- There was a contradiction when Australia's stock market was making new 10-year highs but the currency was posting significant lows, Daryl Guppy writes.
- It has become clear the Australian dollar was the dominant force in the pair.
- As much as Australians like to think that U.S. President Donald Trump's trade battles have no impact on their country, the reality is very different.
A few weeks ago I noted the market contradiction between the and the .The stock market was making new 10-year highs but the currency was posting significant lows.
There was a contradiction, and a question arose: Who is the dominant partner in this relationship?
Well the answer is now in, and it's the Australian dollar.
The collapse of the AUD pointed the way for the substantial retreat in the Australian market. As much as Australians like to think that U.S. President Donald Trump's trade battles have no impact on their country, the reality is very different. Australia, a close ally of the U.S., is just so much collateral damage.
The Australian market is not immune from self-inflicted wounds, too. The misconduct in the banking and insurance sectors being revealed by the Hayne Royal Commission is undermining the companies that make up the bulk of the Australian market index.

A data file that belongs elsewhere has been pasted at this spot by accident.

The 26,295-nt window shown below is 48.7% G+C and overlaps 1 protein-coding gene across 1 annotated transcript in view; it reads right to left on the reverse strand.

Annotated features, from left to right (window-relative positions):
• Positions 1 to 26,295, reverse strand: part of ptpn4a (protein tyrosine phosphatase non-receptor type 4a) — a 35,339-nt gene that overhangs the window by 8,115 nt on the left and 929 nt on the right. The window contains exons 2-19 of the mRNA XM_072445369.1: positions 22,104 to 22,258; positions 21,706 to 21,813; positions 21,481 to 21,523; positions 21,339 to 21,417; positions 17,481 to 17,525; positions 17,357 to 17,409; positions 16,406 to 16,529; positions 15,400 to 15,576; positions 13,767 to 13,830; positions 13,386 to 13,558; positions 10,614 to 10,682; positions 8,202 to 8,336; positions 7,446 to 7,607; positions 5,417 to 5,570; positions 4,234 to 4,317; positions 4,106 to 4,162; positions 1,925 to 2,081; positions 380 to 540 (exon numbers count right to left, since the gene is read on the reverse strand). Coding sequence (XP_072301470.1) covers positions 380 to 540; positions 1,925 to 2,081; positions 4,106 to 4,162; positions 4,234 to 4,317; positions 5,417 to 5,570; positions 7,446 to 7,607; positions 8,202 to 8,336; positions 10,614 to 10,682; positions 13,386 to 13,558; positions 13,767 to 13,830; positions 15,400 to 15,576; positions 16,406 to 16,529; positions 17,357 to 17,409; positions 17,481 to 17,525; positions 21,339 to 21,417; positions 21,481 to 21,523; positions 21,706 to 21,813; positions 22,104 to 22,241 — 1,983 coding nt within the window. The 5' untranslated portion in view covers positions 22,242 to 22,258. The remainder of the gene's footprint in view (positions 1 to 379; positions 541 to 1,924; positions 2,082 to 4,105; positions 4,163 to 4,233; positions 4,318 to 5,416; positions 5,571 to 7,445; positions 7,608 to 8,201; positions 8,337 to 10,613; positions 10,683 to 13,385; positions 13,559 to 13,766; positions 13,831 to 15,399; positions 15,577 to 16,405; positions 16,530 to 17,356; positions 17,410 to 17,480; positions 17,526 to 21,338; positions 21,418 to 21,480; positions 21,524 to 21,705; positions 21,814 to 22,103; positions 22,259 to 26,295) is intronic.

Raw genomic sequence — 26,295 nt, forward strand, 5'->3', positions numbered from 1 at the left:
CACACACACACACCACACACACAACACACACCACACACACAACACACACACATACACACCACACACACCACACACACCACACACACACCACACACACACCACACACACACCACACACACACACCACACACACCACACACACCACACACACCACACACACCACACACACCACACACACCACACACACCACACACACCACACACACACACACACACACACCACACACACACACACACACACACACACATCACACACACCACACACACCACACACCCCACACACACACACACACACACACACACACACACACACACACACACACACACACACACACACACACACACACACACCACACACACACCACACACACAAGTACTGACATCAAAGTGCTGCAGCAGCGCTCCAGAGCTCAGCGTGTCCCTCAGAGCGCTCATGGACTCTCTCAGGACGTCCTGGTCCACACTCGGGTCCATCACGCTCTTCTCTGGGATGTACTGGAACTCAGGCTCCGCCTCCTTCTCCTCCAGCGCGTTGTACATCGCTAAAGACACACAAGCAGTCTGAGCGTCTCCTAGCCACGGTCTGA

Traders who were alert for evidence of a pullback in the Australian market went short as the Aussie dollar failed to hold support near $0.74. The AUD is a lead indicator for the Australian market.
The Australian dollar broke the long-term uptrend in April and quickly developed a substantial downtrend. It reached 12-month lows at $0.74 and rapidly reached two-year lows near $0.715.
A fall below $0.74 has a downside target near $0.715. That target is established using the support area tested in 2016 and 2017. The consolidation near $0.715 is weak. The short-term GMMA is well separated, suggesting that traders are committed sellers.
There is a low probability of a rally rebound toward $0.74. Traders fade the rally for a move toward the next support level near $0.69.
There is a weak relationship between Australian dollar weakness and U.S. dollar strength. Rather, the impact on the Australian dollar flows from revelations about the country's financial sector and the fallout from Trump's ramping up for tariffs. What hurts China hurts Australia and that's before tariffs are directed specifically at Australia.
Daryl Guppy is a trader and author of Trend Trading, The 36 Strategies of the Chinese for Financial Traders, which can be found at www.guppytraders.com. He is a regular guest on CNBC Asia Squawk Box. He is a speaker at trading conferences in China, Asia, Australia and Europe. He is a special consultant to AxiCorp.
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